How’s this for some fatherly advice: “Stay low to the ground, cover your head with a thick text book, and if anyone with a gun passes by you, do not breathe or move and make it appear like u r dead already.” What? Did I just write that to my son?
My wife, Robin, had a similar exchange with Noah during the shooting spree. Her motherly advice consisted of a text that read: “Stay under the desk, away from floors and windows and do exactly what your teacher tells you to.”
Last night my son had a nightmare that the shooter was following him. I suspect the first of many. So many questions are running through my mind. My mind is racing. Why did this happen? How could this happen? How could this happen in Parkland, Florida? Everyone I speak to all over the country has heard of Coral Springs and Boca Raton, but throughout the years, few people I speak with have heard of Parkland. Could this really be happening here?
Grandma Mickey asked Noah if there was anything she could do for him. His response? “Yeah. Make it Tuesday.” Couldn’t have said it better myself.
My daughter, Jocelyn. I think of her now. She is an 11th grader at Stoneman Douglas. But she is not at school today. In fact, she is in Israel doing her entire second semester abroad and has been there since January 28th. Thank G-d she was not at school today so she is safe. Wait, did I just say that? How ironic, I think to myself. My daughter is safer in Israel than she would have been had she gone to her high school classes in the United States.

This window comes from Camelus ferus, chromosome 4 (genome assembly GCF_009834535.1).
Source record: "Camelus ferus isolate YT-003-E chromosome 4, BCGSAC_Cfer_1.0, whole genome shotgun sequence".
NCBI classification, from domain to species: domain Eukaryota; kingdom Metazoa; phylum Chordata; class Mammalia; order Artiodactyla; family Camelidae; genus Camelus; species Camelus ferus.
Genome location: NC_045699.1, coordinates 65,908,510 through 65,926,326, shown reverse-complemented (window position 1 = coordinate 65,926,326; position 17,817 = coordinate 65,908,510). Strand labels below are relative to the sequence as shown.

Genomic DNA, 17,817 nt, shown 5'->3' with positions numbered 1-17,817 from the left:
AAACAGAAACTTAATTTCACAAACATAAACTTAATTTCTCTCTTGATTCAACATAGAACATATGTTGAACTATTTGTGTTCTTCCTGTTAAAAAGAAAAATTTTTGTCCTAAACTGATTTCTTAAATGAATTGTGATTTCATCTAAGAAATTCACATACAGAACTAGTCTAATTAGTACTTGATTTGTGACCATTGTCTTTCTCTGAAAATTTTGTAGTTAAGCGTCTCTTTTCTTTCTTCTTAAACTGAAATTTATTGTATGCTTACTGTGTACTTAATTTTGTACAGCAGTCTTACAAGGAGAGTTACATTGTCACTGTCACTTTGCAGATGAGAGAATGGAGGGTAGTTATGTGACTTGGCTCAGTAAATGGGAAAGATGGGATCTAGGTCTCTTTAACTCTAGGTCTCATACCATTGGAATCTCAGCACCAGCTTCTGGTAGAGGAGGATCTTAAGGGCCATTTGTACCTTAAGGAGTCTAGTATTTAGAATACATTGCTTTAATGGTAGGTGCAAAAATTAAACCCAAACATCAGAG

Thankfully, my son, Gavin, is out of high school and attending college in New York. Safe, I think, unless there should be a school shooting where he is.
Why does anyone think that the Second Amendment right to bear arms is an unqualified right? A right that transcends the right to pursue life, liberty and happiness? A right that transcends the right of our children to attend school in a safe and secure learning environment? For those without mental illness, it makes sense that people who act/can act responsibly with a gun should have the right to defend themselves and their family. But do we really believe so wholeheartedly in the right to bear arms that anyone, regardless of how they act with a weapon, has this right? It is not a right to inflict pain and suffering on others, and when used in that manner the right must be restricted. I just can’t figure out why our leaders in government don't see that. Forget about the NRA. That argument is old and tired. You want support, financial and otherwise? Give people a safe learning environment in our schools, and I’ll give you millions of people all throughout our country to make up the lost financial support you get from the NRA.